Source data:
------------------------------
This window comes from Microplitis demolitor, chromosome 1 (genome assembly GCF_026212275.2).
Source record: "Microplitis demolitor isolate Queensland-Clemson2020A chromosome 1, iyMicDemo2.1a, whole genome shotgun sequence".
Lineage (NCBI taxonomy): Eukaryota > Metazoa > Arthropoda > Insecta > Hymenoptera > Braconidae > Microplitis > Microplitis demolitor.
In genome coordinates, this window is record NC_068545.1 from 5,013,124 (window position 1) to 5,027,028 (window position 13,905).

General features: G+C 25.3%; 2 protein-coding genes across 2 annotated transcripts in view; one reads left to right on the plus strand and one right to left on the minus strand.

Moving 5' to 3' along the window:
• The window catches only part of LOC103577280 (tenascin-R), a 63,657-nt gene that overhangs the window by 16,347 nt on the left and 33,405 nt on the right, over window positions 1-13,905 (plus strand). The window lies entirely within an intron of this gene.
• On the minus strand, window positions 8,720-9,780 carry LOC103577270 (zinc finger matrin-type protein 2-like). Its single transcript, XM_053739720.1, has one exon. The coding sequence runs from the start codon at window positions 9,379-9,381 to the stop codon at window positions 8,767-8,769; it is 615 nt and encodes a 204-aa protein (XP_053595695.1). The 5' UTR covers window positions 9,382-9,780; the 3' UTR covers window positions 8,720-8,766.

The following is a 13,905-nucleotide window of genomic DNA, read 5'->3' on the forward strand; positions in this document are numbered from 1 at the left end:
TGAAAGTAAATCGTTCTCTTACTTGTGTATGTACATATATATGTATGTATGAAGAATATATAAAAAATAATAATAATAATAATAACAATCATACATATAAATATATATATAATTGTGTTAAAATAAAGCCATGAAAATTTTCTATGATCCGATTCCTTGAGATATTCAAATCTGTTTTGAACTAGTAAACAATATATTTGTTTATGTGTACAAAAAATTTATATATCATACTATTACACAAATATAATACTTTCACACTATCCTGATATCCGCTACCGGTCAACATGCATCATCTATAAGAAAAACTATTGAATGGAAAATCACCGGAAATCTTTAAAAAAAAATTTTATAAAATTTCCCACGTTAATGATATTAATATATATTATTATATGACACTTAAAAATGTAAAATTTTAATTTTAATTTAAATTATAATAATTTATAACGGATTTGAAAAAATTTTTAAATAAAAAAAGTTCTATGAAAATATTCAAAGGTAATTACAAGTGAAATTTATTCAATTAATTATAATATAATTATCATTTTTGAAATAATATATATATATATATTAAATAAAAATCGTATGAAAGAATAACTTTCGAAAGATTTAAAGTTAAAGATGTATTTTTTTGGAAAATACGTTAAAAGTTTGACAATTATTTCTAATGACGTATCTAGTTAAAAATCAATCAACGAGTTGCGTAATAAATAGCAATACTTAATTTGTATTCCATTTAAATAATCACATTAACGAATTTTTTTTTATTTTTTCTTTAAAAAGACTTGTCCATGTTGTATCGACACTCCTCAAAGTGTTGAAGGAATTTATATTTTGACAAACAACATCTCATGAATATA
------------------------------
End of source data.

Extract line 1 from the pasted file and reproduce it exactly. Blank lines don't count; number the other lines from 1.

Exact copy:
This window comes from Microplitis demolitor, chromosome 1 (genome assembly GCF_026212275.2).